It was also noted that the men using minoxidil in the study showed no serious side effects and had a notable difference in their perception of their hair loss, which is a very good result for those dealing with androgenetic alopecia. While physically harmless on its own, hair loss is a medical issue that can be damaging to self-esteem and self-perceptions.

Are There Risks Involved?

If too much minoxidil is being absorbed into the skin, it can be dangerous. Discontinue the use of the product and contact a doctor if you experience any of the following symptoms:

  • Distorted vision or other changes in vision
  • Chest pain
  • Headache
  • Dizziness
  • Fainting
  • Rapid or abnormal heartbeat
  • Flushing
  • Lightheadedness
  • Numbness in the hands, feet, or face
  • Swelling in the hands, feet, face, or lower legs
  • Weight gain

Generally, the above should only happen if you misuse the product in some way. Avoid using minoxidil on irritated, cut, or otherwise damaged skin unless you are told it will be okay by a licensed doctor.

Less serious side effects of minoxidil use include itching or a rash. If this occurs, you may wish to contact your doctor and should do so if it gets serious or painful.

More rarely, you may experience the following when using minoxidil:

  • Acne at the site of application
  • Burning of the scalp
  • Facial hair growth
  • Increased hair loss
  • Inflammation or soreness at root of hair
  • Reddened skin
  • Swelling of face

Using Minoxidil Properly

Minoxidil comes in two forms: topical foam and topical solution (liquid). It’s a good idea to talk to your doctor before using minoxidil, as they can give you an accurate assessment of how useful it will be and instructions on how best to use it.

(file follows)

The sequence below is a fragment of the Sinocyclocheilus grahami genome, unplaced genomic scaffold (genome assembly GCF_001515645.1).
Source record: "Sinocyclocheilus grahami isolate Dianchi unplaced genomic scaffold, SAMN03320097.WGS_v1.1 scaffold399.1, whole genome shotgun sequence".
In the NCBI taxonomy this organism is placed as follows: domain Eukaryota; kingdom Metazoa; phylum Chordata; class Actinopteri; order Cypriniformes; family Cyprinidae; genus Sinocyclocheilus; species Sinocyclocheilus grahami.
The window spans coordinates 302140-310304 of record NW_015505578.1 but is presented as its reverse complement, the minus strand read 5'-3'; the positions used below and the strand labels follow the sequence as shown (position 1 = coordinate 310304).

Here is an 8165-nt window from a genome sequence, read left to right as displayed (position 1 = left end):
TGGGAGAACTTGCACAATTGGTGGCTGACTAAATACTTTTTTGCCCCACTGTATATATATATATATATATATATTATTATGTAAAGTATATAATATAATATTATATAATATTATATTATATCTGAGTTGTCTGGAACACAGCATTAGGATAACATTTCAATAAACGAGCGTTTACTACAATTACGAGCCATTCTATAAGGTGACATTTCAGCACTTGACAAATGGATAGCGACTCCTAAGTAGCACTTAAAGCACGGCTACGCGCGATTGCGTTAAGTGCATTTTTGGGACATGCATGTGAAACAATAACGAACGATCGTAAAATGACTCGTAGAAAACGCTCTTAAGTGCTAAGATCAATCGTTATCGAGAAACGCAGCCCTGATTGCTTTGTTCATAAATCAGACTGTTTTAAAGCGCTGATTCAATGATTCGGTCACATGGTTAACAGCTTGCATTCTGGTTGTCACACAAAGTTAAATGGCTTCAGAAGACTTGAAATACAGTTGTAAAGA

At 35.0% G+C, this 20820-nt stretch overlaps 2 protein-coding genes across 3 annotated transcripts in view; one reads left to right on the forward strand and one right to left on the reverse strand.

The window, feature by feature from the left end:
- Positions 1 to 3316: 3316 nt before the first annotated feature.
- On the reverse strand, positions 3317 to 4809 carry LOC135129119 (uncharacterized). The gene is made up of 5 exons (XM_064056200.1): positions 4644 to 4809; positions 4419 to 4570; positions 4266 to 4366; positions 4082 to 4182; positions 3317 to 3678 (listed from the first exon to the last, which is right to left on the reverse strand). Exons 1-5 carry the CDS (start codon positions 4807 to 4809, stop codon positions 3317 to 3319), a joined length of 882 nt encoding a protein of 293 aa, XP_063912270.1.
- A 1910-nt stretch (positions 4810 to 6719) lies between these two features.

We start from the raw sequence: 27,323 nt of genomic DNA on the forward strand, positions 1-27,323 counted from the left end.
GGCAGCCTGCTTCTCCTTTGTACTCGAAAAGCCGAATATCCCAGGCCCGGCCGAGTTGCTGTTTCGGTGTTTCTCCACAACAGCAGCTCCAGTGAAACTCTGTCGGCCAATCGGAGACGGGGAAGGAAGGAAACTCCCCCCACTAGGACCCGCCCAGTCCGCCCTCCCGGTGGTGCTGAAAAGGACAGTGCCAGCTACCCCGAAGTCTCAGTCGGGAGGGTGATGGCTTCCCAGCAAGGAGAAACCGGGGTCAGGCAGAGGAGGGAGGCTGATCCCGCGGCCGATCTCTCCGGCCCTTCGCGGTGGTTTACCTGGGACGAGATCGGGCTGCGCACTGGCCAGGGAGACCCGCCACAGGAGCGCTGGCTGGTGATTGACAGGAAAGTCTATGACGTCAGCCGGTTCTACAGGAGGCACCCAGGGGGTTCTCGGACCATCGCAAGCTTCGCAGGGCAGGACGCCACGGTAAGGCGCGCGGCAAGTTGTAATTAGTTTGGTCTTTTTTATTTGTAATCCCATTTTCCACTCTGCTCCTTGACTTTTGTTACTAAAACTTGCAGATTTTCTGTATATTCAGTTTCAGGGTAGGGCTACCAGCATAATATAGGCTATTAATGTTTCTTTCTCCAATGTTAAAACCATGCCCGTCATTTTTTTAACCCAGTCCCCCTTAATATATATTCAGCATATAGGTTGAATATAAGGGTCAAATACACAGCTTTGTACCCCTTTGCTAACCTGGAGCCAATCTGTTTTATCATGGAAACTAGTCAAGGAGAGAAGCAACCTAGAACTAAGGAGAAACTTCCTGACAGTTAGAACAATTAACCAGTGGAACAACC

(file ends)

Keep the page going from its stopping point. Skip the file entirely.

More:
We’ve listed general advice below, but always read the instructions on your medication and follow the advice of your doctor.

To properly apply the foam, do the following:

  • Part your hair to expose where it is thinning on the scalp.
  • Press the container’s nozzle to apply foam to your fingers.
  • Gently massage the foam into the scalp around your area of hair loss.
  • Wash your hands when done to get the medication off your hands.

To properly apply the solution:

  • Make sure your hair and scalp are completely dry.
  • Apply the amount prescribed to the area of the scalp being treated, beginning in the center of the area.
  • Do not shampoo for four hours.
  • Allow the minoxidil to dry for two to four hours. Do not use a hairdryer. Avoid going to bed as it dries. Bear in mind that the solution can stain clothes.


Minoxidil (Topical Route): Description and Brand Names. (February 2019). Mayo Foundation for Medical Education and Research (MFMER).

Minoxidil (Topical Route): Proper Use. (February 2019). Mayo Foundation for Medical Education and Research (MFMER).

Minoxidil (Topical Route): Side Effects. (February 2019). Mayo Foundation for Medical Education and Research (MFMER).

A Randomized Clinical Trial of 5% Topical Minoxidil Versus 2% Topical Minoxidil and Placebo in the Treatment of Androgenetic Alopecia in Men. (September 2002). Journal of the American Academy of Dermatology.

Androgenetic Alopecia. (May 2019). U.S. National Library of Medicine.